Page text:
Schweitzer Mt. Road Bike Climb - PJAMM Cycling

Schweitzer Mt. Road


All the cycling data and info you'll need to climb Schweitzer Mt. Road

Page Contributor(s): Bruce Hamilton, La Quinta, CA, USA; Stacy Topping, Tacoma, WA, USA; Ken Read, CAN.

Explore this Climb

PJAMM Cycling LogoDark Sky logo



If you love climbing by bike and would like more detailed information on the world’s top bike climbs, join our PJAMM Cycling group and receive our Special Edition Climb Report.
  • Receive a monthly report.
  • Get detailed and entertaining information on the greatest bike climbs and climbing areas throughout the world.
  • Discover beautiful landscapes with drone video and professional photos of remote and exotic places.
  • Gain insider knowledge on where to stay and how to conquer some of the most difficult climbs.

Climb Summary

Cycling Schweitzer Mt. Road, ID

Ride 8.6 miles gaining 2,527’ at 5.5% average grade.

PJAMM’s Bruce Hamilton at mile 6.3 overlooking Lake Pend Oreille.

Lake Pend Oreille is the largest lake in Idaho and 39th largest in the country.

It is also the 5th deepest US lake at 1,150’ (350m).


Stacy Topping just before the start of the climb.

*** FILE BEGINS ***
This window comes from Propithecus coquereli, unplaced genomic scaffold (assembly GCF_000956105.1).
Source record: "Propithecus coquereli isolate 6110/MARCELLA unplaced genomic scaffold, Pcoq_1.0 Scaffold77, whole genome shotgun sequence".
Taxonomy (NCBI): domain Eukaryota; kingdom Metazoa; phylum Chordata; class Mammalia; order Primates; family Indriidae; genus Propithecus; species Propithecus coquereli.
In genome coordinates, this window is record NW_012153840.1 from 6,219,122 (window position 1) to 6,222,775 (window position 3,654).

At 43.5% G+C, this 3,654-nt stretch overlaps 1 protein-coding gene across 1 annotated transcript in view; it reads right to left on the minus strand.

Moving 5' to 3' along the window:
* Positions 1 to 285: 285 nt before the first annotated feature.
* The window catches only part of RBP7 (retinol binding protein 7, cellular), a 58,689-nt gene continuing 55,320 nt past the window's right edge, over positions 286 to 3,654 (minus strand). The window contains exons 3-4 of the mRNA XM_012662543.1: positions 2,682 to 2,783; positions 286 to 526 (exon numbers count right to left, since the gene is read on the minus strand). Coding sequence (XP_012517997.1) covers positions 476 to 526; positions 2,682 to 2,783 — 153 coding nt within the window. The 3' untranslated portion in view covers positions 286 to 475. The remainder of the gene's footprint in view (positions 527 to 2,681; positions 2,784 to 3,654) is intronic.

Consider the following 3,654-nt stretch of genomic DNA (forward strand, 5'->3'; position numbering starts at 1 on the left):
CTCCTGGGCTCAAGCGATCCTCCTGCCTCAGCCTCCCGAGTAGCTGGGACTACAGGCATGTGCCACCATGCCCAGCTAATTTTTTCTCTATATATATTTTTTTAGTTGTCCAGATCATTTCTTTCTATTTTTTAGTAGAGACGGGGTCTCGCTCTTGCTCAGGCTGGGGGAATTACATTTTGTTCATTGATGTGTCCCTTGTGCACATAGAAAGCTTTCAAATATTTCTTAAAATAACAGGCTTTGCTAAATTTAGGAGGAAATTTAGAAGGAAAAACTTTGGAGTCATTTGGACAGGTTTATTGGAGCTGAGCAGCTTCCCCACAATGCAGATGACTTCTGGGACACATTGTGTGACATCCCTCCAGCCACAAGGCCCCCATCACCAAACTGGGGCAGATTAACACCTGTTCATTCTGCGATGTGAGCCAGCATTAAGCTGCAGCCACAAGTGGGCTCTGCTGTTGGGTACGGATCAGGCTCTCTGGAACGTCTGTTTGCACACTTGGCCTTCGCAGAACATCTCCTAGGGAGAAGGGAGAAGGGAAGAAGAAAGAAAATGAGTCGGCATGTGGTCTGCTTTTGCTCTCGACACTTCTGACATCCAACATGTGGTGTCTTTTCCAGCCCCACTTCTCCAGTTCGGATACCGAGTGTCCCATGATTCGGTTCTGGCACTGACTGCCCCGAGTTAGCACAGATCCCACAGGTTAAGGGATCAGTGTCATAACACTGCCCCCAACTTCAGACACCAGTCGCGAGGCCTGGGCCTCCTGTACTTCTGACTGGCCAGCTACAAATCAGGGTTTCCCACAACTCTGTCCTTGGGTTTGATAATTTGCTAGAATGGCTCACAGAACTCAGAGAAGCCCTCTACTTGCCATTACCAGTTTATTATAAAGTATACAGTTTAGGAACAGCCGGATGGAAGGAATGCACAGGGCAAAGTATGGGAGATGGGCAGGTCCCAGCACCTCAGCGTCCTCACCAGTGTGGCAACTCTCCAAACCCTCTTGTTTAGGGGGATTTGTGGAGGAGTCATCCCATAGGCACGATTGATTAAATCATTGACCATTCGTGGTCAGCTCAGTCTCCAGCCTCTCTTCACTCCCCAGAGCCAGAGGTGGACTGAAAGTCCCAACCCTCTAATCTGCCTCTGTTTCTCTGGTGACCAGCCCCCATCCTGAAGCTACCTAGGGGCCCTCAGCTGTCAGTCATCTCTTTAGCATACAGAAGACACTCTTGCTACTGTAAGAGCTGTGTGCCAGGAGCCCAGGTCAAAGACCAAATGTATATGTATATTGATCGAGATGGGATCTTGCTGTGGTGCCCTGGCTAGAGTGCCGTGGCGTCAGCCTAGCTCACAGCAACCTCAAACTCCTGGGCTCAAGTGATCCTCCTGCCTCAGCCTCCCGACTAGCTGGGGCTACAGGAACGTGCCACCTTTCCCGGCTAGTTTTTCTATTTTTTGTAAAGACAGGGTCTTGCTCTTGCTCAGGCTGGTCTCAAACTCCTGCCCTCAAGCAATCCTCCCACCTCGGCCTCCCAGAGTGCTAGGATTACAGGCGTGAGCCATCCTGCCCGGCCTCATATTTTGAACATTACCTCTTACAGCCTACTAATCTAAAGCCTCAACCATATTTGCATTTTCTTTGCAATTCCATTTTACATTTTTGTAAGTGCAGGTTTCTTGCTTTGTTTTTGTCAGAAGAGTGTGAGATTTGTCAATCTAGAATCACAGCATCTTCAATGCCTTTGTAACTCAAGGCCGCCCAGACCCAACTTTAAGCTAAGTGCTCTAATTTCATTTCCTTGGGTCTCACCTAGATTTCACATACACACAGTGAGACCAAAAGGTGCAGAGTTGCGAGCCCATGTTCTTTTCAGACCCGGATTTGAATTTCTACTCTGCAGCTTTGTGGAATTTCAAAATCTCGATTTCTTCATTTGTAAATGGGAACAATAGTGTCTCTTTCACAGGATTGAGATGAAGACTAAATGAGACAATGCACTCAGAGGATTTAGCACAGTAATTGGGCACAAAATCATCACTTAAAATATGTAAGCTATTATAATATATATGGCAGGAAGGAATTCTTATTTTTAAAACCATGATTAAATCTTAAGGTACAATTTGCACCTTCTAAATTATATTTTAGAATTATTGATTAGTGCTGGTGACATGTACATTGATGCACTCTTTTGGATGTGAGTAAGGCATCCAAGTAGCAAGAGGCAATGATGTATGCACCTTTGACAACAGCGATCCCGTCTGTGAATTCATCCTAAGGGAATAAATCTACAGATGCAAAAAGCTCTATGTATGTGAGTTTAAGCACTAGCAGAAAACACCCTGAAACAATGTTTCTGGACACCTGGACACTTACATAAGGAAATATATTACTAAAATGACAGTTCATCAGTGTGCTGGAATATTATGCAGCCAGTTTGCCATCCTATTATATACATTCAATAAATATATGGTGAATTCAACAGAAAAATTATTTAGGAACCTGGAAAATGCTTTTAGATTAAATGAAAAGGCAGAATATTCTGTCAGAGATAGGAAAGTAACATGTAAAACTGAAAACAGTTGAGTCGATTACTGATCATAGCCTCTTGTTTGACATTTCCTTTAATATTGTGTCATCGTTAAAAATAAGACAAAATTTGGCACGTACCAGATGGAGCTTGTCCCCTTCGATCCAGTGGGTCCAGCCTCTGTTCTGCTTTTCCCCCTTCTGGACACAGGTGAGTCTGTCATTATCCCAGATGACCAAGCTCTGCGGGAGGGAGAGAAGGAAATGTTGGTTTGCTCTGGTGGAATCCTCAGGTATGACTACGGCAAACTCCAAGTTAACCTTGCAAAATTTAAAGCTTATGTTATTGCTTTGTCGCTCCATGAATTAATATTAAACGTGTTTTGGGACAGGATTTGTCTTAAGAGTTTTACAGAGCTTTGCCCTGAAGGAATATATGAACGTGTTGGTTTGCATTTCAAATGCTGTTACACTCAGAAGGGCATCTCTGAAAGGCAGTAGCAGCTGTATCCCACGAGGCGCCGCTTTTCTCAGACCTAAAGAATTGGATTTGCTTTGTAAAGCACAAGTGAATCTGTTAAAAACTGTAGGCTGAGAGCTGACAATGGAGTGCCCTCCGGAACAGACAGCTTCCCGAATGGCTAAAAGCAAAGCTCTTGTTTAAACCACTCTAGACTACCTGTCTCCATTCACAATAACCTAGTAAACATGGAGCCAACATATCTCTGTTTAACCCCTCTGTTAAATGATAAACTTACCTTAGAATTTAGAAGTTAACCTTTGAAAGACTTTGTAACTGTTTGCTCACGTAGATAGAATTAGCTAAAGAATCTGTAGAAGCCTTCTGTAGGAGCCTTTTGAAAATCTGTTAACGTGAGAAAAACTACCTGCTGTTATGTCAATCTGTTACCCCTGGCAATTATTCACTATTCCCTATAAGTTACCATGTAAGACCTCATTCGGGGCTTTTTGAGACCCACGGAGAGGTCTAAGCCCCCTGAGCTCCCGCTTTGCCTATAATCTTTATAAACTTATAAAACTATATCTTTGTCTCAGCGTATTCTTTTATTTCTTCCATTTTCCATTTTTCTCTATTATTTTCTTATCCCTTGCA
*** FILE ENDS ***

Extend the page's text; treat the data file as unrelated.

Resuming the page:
Turn off N. Boyer Road onto Schweitzer Mountain Road to get to the start.

This climb takes us up some beautiful, rural, and scenic (what else in Idaho, after all!) roadway to Schweitzer Ski Resort (this resort doubles as a Mountain bike haven in the off season).  This climb can be reached with relative ease from Spokane, Washington (a mere 75 miles west!).  

PJAMM at the top!

Bruce Hamilton write-up from back-to-back rides up the mountain on June 3 and June 4, 2019:

The climb is about 2,600 feet over nine miles. Starts at 2200 feet and goes to 4800. It’s actually 8.9 miles. Just under a 6% average but it’s more difficult than a uniform climb at 6%. There are multiple sections at 8-10% and the grade changes often enough to make finding a rhythm difficult. Even so, it’s beautiful. The view from the top and from the highest hairpin look out onto the lake and are spectacular. Great descent with several sections where you can fly.

Thank you Bruce!

Thanks also to legendary Canadian Olympic ski racer and television broadcaster Ken Read